One small charity, trying to bring five volunteers to a single project, had to communicate with a different member of staff for each volunteer, requiring repetition of information and pointless work. These staff also communicated directly and separately with the volunteers – a highly inappropriate practice, causing anxiety to young people who are already scared by the visa process and now feel threatened by demands from an unknown person for documents which they do not possess.
Off-putting bureaucracy for organisations and volunteers
“I am being honest, I am currently not doing very well and struggling with my mental health. Don´t get me wrong, I am still motivated and looking forward … it’s just this uncertain situation with all the bureaucracy that is kind of getting me down.”(Email from an ESC-approved volunteer, after 3 months trying to get a Tier 5 visa, November 2021)
Endless bureaucratic demands and delays undermine charities’ volunteering plans. Even if papers are in order, processing the certificate of sponsorship takes 11 weeks. Why so long (given that these are already approved projects under an official educational programme), is impossible to imagine. No explanation has been offered.
European programmes are aimed at young people ‘with fewer opportunities’. Yet the British Council has issued no advice to charities on whether their grants can be used to cover their visa fees and NHS surcharges. Similarly, visa applicants must prove they hold over £1,200 in their personal bank accounts. The British Council has publicly stated that Tier 5 visa applicants are exempt, but official visa information contradicts this. No technical guidance has been given on how to complete a visa application if and when a certificate of sponsorship is issued. The process is confusing. No one knows who to believe or what to advise young people.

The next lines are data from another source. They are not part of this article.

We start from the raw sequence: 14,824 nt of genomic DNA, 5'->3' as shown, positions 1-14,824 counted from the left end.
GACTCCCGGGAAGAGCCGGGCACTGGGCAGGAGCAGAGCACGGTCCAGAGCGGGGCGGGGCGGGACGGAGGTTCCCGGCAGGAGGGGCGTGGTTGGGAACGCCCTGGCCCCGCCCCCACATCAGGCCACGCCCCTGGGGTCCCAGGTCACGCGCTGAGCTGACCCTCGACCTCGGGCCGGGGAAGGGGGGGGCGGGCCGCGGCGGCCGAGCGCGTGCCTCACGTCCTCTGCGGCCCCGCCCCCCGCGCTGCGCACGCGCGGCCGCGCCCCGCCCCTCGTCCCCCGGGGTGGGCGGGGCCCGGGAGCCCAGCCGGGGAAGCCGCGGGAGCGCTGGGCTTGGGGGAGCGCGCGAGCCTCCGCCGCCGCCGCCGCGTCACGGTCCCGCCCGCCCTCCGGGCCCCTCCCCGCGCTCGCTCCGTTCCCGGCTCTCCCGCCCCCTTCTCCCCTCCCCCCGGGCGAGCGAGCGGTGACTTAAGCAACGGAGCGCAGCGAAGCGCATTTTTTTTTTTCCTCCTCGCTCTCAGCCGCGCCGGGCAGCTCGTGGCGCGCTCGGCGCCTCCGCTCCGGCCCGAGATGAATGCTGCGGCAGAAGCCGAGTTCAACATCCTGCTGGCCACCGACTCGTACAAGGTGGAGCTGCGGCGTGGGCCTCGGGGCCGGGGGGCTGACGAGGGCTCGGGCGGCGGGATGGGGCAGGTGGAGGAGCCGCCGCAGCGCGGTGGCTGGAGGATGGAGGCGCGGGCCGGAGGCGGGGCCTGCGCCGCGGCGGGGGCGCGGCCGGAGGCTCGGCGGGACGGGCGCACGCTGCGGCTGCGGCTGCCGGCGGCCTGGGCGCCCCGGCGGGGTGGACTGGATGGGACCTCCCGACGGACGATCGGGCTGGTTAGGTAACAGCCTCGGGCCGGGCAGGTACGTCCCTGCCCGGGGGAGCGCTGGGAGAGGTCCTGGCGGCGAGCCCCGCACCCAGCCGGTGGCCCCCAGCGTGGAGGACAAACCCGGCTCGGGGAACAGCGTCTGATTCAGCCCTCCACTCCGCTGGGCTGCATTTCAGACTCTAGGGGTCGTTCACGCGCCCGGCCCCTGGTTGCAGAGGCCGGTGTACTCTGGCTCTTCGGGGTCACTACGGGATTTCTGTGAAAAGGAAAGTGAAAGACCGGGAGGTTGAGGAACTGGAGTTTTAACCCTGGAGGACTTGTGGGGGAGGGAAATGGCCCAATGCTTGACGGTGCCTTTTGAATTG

British Council could do more
The British Council and their commercial partner Ecorys UK say that they cannot influence Home Office policies. While technically this may be true, the fact remains that at the most senior level they could alleviate the effects of these policies by making the case for the official programmes that they manage – and by taking a moral stand for the rights of young people. They should be helping charities to manage the new visa processes, by making their own procedures as seamless, efficient and humane as possible, and by providing leadership. As things stand, precisely the opposite is happening, and young people are suffering.
A cynic might say the Tier 5 process has been deliberately made as convoluted as possible, in the hope that young volunteers will not come to the UK, or that charities will decide the difficulties are not worth the candle, and cancel their projects. This is already happening.
But the UK is still a member of Erasmus Plus and the ESC for projects funded under the 2014–2020 programme. There is an obligation to enable the successful implementation of these projects. Sadly, the British Council and Ecorys UK appear to have washed their hands of them.
The British Council is one of our prized cultural institutions: it is supposed to care about cultural and educational relations, and the intercultural learning of young people. It needs to replace weak leadership and bureaucratic enforcement with people-centred engagement, empathy and service.
The day will come
In Menotti’s opera The Consul, a desperate young woman in an unnamed totalitarian state is trapped in endless waiting rooms as she tries to get a visa to the West. In one of the greatest arias in all opera, she addresses the consular secretary:
“To this we’ve come, that men withhold the world from men … Is there anyone behind those doors to whom the heart can still be explained? Is there anyone who still may care? … Oh, the day will come, I know, when our hearts aflame will burn your paper chains. That day neither ink nor seal shall cage our souls. That day will come!”From The Counsul, by Menotti
That opera does not end happily. But ours still might. We owe it to every young person, to sing aloud for them: “that day will come”.
You can support the national campaign for a youth visa by signing the petition here.
This article is based on an open letter to the chief wxecutive of the British Council and the Managing Director of Ecorys UK. A longer version can be found here.